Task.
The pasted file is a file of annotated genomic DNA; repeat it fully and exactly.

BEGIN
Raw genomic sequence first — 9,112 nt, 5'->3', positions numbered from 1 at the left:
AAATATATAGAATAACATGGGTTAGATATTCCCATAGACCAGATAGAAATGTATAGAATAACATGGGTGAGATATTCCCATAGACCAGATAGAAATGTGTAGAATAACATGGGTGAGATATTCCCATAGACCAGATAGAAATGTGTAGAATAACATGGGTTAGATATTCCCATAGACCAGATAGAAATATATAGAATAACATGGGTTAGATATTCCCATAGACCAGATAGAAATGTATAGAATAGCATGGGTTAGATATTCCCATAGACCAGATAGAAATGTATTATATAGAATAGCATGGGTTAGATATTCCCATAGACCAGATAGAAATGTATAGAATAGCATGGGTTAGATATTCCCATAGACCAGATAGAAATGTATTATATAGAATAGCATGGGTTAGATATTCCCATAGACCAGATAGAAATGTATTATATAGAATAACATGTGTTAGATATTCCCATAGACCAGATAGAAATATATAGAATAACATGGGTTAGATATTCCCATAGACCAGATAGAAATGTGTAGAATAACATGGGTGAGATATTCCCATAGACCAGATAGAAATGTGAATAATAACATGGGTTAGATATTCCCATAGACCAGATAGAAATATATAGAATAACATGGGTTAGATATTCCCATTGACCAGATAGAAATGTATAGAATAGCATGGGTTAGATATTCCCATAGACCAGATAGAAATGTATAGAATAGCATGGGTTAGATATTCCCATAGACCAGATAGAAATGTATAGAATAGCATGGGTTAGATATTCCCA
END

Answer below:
Raw genomic sequence first — 9,112 nt, 5'->3', positions numbered from 1 at the left:
AAATATATAGAATAACATGGGTTAGATATTCCCATAGACCAGATAGAAATGTATAGAATAACATGGGTGAGATATTCCCATAGACCAGATAGAAATGTGTAGAATAACATGGGTGAGATATTCCCATAGACCAGATAGAAATGTGTAGAATAACATGGGTTAGATATTCCCATAGACCAGATAGAAATATATAGAATAACATGGGTTAGATATTCCCATAGACCAGATAGAAATGTATAGAATAGCATGGGTTAGATATTCCCATAGACCAGATAGAAATGTATTATATAGAATAGCATGGGTTAGATATTCCCATAGACCAGATAGAAATGTATAGAATAGCATGGGTTAGATATTCCCATAGACCAGATAGAAATGTATTATATAGAATAGCATGGGTTAGATATTCCCATAGACCAGATAGAAATGTATTATATAGAATAACATGTGTTAGATATTCCCATAGACCAGATAGAAATATATAGAATAACATGGGTTAGATATTCCCATAGACCAGATAGAAATGTGTAGAATAACATGGGTGAGATATTCCCATAGACCAGATAGAAATGTGAATAATAACATGGGTTAGATATTCCCATAGACCAGATAGAAATATATAGAATAACATGGGTTAGATATTCCCATTGACCAGATAGAAATGTATAGAATAGCATGGGTTAGATATTCCCATAGACCAGATAGAAATGTATAGAATAGCATGGGTTAGATATTCCCATAGACCAGATAGAAATGTATAGAATAGCATGGGTTAGATATTCCCA